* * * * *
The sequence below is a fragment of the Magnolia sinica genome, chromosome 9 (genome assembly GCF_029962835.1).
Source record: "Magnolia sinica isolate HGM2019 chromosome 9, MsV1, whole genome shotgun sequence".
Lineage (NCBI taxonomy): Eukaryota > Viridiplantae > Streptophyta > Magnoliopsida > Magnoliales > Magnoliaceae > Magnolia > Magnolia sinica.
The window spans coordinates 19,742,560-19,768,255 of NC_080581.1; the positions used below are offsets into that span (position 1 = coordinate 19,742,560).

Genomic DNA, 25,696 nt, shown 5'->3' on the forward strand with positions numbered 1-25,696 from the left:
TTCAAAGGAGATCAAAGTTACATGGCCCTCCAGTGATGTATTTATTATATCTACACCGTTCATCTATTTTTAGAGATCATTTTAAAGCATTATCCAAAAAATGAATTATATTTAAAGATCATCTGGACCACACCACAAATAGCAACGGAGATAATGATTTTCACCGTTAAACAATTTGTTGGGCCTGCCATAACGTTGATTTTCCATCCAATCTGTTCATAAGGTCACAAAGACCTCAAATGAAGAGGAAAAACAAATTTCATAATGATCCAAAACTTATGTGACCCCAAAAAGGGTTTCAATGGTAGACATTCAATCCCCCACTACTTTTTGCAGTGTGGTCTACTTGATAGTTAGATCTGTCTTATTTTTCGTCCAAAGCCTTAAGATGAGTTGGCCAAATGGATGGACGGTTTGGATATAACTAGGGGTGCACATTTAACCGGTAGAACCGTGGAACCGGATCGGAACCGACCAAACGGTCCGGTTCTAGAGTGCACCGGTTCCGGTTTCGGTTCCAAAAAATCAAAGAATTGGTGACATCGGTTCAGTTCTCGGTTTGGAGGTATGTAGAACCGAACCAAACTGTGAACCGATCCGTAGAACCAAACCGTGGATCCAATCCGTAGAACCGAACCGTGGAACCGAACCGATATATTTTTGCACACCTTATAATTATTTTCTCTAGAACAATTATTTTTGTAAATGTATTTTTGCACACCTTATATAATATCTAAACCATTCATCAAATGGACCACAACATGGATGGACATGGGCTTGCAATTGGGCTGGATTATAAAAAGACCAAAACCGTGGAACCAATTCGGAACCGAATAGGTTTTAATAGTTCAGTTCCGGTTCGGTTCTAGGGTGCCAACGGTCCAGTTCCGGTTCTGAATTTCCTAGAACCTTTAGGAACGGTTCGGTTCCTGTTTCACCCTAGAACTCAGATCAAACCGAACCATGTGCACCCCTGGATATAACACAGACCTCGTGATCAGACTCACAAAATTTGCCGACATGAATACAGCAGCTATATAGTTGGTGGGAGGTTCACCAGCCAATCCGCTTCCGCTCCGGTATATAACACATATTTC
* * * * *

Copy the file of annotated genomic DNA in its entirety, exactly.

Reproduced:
The sequence below is a fragment of the Magnolia sinica genome, chromosome 9 (genome assembly GCF_029962835.1).
Source record: "Magnolia sinica isolate HGM2019 chromosome 9, MsV1, whole genome shotgun sequence".
Lineage (NCBI taxonomy): Eukaryota > Viridiplantae > Streptophyta > Magnoliopsida > Magnoliales > Magnoliaceae > Magnolia > Magnolia sinica.
The window spans coordinates 19,742,560-19,768,255 of NC_080581.1; the positions used below are offsets into that span (position 1 = coordinate 19,742,560).

Genomic DNA, 25,696 nt, shown 5'->3' on the forward strand with positions numbered 1-25,696 from the left:
TTCAAAGGAGATCAAAGTTACATGGCCCTCCAGTGATGTATTTATTATATCTACACCGTTCATCTATTTTTAGAGATCATTTTAAAGCATTATCCAAAAAATGAATTATATTTAAAGATCATCTGGACCACACCACAAATAGCAACGGAGATAATGATTTTCACCGTTAAACAATTTGTTGGGCCTGCCATAACGTTGATTTTCCATCCAATCTGTTCATAAGGTCACAAAGACCTCAAATGAAGAGGAAAAACAAATTTCATAATGATCCAAAACTTATGTGACCCCAAAAAGGGTTTCAATGGTAGACATTCAATCCCCCACTACTTTTTGCAGTGTGGTCTACTTGATAGTTAGATCTGTCTTATTTTTCGTCCAAAGCCTTAAGATGAGTTGGCCAAATGGATGGACGGTTTGGATATAACTAGGGGTGCACATTTAACCGGTAGAACCGTGGAACCGGATCGGAACCGACCAAACGGTCCGGTTCTAGAGTGCACCGGTTCCGGTTTCGGTTCCAAAAAATCAAAGAATTGGTGACATCGGTTCAGTTCTCGGTTTGGAGGTATGTAGAACCGAACCAAACTGTGAACCGATCCGTAGAACCAAACCGTGGATCCAATCCGTAGAACCGAACCGTGGAACCGAACCGATATATTTTTGCACACCTTATAATTATTTTCTCTAGAACAATTATTTTTGTAAATGTATTTTTGCACACCTTATATAATATCTAAACCATTCATCAAATGGACCACAACATGGATGGACATGGGCTTGCAATTGGGCTGGATTATAAAAAGACCAAAACCGTGGAACCAATTCGGAACCGAATAGGTTTTAATAGTTCAGTTCCGGTTCGGTTCTAGGGTGCCAACGGTCCAGTTCCGGTTCTGAATTTCCTAGAACCTTTAGGAACGGTTCGGTTCCTGTTTCACCCTAGAACTCAGATCAAACCGAACCATGTGCACCCCTGGATATAACACAGACCTCGTGATCAGACTCACAAAATTTGCCGACATGAATACAGCAGCTATATAGTTGGTGGGAGGTTCACCAGCCAATCCGCTTCCGCTCCGGTATATAACACATATTTC